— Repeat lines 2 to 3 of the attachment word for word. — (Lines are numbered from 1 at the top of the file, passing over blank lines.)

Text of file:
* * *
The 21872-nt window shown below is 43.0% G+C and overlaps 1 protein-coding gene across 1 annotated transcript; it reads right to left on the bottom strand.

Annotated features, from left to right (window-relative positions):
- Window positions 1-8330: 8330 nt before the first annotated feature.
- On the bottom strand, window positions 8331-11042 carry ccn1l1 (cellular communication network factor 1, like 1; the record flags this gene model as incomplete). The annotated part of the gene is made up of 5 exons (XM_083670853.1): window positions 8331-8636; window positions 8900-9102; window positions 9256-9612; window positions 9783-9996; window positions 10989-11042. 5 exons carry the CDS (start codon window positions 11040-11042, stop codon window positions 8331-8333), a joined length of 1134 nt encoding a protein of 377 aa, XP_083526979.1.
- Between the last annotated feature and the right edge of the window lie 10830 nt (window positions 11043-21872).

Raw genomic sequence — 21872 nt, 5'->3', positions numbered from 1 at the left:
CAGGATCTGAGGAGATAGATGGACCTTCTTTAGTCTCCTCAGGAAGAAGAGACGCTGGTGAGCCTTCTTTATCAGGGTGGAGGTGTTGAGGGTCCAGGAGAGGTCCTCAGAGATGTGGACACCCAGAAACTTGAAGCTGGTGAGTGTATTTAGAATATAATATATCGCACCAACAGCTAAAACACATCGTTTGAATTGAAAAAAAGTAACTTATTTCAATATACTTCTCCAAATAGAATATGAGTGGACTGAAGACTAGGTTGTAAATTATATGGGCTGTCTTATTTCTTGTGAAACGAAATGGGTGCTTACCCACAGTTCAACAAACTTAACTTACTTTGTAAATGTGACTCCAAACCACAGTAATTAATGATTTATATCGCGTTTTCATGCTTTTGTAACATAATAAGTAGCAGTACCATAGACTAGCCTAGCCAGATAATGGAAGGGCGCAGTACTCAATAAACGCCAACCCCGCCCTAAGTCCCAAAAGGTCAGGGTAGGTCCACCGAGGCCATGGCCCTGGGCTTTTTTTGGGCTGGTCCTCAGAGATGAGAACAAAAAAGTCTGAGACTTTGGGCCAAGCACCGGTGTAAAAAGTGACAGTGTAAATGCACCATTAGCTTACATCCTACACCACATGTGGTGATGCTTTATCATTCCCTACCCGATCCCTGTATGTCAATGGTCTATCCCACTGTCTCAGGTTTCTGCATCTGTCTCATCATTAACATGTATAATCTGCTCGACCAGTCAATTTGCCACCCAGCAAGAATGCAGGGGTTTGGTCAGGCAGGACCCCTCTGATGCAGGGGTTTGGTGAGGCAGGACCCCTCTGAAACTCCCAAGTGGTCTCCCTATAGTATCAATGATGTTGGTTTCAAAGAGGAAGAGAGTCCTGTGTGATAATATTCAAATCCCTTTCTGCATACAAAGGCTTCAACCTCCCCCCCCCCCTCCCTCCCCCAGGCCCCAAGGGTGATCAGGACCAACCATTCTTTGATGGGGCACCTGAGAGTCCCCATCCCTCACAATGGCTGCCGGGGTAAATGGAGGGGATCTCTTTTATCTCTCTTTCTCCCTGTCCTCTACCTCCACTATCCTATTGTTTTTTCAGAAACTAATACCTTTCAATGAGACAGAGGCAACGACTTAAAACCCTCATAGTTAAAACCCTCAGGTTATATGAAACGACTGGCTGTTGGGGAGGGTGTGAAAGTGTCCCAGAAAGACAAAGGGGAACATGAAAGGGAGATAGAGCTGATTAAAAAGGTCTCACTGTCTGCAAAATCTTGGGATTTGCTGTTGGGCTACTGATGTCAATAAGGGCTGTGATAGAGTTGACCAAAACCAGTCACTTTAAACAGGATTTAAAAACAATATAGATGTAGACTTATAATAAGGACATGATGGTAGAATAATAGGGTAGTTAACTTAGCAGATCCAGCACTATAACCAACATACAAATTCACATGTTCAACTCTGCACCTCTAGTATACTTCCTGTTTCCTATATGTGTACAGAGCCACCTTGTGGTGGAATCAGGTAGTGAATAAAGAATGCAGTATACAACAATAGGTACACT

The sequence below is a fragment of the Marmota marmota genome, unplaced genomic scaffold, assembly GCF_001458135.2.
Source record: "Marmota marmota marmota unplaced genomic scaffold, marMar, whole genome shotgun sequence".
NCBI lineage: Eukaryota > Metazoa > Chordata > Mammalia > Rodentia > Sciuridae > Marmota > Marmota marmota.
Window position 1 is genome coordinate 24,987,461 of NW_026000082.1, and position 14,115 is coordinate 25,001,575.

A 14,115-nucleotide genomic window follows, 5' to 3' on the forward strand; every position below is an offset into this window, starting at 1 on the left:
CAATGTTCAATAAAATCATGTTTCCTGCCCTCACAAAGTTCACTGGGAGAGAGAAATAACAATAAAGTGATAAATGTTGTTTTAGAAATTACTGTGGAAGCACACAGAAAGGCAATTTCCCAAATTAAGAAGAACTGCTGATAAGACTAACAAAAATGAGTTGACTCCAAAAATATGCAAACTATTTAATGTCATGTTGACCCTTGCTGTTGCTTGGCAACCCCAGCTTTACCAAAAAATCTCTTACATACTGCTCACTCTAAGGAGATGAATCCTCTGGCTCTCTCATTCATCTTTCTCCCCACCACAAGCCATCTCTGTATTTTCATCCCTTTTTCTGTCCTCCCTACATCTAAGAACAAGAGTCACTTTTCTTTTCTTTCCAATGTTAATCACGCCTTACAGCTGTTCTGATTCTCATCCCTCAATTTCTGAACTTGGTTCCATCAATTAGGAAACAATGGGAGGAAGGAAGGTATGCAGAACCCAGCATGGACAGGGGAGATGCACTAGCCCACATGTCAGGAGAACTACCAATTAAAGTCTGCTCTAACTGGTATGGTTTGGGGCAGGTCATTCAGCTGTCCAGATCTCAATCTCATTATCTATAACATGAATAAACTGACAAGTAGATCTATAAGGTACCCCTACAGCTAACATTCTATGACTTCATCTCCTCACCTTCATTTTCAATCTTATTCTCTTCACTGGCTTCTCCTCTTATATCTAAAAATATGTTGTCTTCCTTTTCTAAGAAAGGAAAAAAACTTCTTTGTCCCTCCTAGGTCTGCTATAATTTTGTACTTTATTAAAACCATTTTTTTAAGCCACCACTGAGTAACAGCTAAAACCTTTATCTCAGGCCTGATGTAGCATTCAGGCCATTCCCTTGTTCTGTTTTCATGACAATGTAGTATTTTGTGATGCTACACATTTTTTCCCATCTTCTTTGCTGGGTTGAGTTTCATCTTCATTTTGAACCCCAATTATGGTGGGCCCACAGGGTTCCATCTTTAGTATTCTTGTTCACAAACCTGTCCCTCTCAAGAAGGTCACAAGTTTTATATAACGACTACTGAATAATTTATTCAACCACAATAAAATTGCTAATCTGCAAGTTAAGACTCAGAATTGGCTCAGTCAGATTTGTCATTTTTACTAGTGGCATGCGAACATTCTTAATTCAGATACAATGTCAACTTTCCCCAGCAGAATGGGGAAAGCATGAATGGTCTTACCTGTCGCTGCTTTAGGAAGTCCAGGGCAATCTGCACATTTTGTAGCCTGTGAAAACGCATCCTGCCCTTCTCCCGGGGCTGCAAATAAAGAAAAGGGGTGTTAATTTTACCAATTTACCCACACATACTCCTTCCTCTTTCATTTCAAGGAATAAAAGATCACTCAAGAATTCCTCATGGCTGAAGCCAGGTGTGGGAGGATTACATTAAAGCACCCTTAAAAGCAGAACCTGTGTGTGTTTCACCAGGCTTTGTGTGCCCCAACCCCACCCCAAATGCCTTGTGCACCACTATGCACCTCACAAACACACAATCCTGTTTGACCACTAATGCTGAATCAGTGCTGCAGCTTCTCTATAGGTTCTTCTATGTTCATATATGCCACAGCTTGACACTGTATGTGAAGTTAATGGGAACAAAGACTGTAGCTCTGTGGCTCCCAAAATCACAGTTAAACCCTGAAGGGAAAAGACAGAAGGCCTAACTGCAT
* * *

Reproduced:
Annotated features, from left to right (window-relative positions):
- Window positions 1-8330: 8330 nt before the first annotated feature.